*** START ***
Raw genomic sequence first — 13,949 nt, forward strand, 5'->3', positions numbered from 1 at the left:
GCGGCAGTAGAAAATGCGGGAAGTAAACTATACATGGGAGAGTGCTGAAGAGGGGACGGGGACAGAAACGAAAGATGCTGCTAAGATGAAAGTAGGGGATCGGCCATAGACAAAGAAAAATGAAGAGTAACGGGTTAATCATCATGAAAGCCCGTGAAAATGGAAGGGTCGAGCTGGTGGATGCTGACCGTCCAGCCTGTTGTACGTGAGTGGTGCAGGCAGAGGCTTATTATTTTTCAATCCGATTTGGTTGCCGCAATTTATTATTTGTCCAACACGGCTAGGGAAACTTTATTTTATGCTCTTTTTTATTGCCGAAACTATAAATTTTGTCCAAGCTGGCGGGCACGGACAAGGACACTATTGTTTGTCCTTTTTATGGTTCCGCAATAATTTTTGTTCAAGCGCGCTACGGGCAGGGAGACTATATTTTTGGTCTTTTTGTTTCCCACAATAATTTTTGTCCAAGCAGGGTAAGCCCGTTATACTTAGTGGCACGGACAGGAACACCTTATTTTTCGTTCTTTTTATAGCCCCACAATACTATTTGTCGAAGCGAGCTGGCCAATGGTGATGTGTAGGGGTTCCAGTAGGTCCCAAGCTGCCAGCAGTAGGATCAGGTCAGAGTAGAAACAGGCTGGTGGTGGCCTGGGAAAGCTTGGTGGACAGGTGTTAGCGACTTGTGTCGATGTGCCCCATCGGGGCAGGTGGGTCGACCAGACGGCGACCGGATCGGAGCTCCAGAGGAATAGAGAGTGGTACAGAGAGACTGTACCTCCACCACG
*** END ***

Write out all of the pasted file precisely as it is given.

Raw genomic sequence first — 13,949 nt, forward strand, 5'->3', positions numbered from 1 at the left:
GCGGCAGTAGAAAATGCGGGAAGTAAACTATACATGGGAGAGTGCTGAAGAGGGGACGGGGACAGAAACGAAAGATGCTGCTAAGATGAAAGTAGGGGATCGGCCATAGACAAAGAAAAATGAAGAGTAACGGGTTAATCATCATGAAAGCCCGTGAAAATGGAAGGGTCGAGCTGGTGGATGCTGACCGTCCAGCCTGTTGTACGTGAGTGGTGCAGGCAGAGGCTTATTATTTTTCAATCCGATTTGGTTGCCGCAATTTATTATTTGTCCAACACGGCTAGGGAAACTTTATTTTATGCTCTTTTTTATTGCCGAAACTATAAATTTTGTCCAAGCTGGCGGGCACGGACAAGGACACTATTGTTTGTCCTTTTTATGGTTCCGCAATAATTTTTGTTCAAGCGCGCTACGGGCAGGGAGACTATATTTTTGGTCTTTTTGTTTCCCACAATAATTTTTGTCCAAGCAGGGTAAGCCCGTTATACTTAGTGGCACGGACAGGAACACCTTATTTTTCGTTCTTTTTATAGCCCCACAATACTATTTGTCGAAGCGAGCTGGCCAATGGTGATGTGTAGGGGTTCCAGTAGGTCCCAAGCTGCCAGCAGTAGGATCAGGTCAGAGTAGAAACAGGCTGGTGGTGGCCTGGGAAAGCTTGGTGGACAGGTGTTAGCGACTTGTGTCGATGTGCCCCATCGGGGCAGGTGGGTCGACCAGACGGCGACCGGATCGGAGCTCCAGAGGAATAGAGAGTGGTACAGAGAGACTGTACCTCCACCACG